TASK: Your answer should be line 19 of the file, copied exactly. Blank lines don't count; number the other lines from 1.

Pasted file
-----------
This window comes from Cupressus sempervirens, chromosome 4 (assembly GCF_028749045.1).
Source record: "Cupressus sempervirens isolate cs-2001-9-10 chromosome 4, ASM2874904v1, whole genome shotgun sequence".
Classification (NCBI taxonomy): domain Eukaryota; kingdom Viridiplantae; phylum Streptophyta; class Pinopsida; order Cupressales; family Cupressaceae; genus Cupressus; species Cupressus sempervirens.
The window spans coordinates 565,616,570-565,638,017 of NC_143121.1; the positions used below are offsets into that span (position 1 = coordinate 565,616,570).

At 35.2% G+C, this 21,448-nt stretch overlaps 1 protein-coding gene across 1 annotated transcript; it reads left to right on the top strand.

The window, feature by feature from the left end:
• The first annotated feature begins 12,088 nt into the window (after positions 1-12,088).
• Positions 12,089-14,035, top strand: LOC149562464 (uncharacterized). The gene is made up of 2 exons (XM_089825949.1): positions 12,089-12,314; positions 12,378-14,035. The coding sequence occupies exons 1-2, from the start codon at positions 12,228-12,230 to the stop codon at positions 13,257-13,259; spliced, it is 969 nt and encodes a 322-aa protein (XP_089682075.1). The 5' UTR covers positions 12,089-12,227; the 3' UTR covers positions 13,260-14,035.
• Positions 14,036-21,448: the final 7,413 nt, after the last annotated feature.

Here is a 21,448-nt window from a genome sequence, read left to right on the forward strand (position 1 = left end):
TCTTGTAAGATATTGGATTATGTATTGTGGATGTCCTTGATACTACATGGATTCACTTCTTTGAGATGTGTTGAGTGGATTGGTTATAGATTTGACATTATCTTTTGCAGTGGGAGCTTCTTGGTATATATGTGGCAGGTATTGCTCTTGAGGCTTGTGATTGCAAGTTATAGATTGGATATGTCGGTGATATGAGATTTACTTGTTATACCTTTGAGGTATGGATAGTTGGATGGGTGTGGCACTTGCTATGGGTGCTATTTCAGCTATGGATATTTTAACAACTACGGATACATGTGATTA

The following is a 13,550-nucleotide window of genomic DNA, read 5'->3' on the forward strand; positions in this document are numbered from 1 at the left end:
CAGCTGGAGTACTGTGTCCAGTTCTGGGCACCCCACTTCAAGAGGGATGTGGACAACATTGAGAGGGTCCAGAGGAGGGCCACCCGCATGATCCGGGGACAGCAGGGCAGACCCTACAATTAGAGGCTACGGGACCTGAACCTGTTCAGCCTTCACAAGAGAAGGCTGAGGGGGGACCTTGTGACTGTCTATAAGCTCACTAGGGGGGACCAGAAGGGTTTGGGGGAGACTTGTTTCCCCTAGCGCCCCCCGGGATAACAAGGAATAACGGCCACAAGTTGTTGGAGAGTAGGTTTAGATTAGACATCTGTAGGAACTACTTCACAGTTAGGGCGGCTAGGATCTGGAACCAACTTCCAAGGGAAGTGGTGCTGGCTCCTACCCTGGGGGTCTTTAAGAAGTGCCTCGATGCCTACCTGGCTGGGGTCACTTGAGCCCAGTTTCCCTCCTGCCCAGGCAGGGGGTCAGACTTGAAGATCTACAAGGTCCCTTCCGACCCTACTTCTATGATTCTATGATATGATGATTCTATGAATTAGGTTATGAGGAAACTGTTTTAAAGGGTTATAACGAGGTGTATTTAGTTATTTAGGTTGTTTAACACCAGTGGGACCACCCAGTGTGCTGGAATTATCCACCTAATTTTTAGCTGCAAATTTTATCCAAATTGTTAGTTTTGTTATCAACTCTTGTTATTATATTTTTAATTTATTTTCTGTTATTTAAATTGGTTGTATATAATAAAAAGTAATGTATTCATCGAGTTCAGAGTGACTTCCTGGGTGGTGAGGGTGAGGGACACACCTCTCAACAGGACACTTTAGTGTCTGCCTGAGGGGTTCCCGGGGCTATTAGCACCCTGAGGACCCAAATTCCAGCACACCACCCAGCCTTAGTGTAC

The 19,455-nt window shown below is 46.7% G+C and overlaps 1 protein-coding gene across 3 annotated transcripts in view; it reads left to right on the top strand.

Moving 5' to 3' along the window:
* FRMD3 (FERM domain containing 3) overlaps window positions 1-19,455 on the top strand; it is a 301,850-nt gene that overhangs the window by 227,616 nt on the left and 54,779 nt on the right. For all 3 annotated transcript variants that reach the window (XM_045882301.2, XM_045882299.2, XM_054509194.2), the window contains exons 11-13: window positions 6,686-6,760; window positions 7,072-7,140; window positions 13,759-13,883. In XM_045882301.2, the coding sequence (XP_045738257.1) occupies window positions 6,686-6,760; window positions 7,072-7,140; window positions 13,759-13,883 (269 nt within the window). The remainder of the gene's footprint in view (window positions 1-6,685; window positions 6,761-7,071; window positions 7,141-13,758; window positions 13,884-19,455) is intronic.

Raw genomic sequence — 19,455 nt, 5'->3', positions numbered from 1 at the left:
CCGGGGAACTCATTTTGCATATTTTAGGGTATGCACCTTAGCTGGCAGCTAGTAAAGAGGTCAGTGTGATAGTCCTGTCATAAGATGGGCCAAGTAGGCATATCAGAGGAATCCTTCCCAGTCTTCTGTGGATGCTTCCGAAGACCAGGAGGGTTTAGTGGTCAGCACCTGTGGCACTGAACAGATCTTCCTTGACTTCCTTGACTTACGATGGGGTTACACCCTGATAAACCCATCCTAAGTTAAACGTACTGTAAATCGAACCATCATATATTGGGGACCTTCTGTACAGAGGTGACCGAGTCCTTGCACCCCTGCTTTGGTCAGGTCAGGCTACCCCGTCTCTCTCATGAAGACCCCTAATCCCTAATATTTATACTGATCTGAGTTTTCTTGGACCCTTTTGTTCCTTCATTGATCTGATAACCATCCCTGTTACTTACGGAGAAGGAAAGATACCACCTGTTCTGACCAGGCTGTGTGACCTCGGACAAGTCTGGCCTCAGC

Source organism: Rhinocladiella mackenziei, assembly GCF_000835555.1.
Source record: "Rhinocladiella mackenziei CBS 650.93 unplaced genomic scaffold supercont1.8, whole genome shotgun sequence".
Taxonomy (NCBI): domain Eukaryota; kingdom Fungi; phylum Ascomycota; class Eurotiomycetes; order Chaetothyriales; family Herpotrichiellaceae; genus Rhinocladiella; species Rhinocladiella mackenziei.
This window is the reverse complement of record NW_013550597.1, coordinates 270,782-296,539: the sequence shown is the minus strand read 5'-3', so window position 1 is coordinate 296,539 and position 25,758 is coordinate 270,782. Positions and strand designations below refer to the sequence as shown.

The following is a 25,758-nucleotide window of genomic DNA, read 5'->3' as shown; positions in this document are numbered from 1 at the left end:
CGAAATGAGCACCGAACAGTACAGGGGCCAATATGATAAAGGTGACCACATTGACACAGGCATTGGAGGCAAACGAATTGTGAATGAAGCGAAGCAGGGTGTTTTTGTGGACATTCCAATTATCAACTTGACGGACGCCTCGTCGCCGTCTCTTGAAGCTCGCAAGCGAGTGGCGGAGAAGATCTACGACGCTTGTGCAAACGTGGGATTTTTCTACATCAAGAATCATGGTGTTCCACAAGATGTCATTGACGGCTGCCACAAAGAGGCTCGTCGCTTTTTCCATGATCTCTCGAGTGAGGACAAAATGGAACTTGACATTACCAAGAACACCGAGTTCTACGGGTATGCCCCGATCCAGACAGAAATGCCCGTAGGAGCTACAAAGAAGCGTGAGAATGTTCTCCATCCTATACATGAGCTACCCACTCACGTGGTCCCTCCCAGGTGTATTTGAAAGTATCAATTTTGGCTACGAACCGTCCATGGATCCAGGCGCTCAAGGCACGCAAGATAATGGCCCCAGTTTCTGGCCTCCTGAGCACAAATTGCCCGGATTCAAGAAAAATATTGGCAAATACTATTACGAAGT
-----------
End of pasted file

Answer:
Source organism: Rhinocladiella mackenziei, assembly GCF_000835555.1.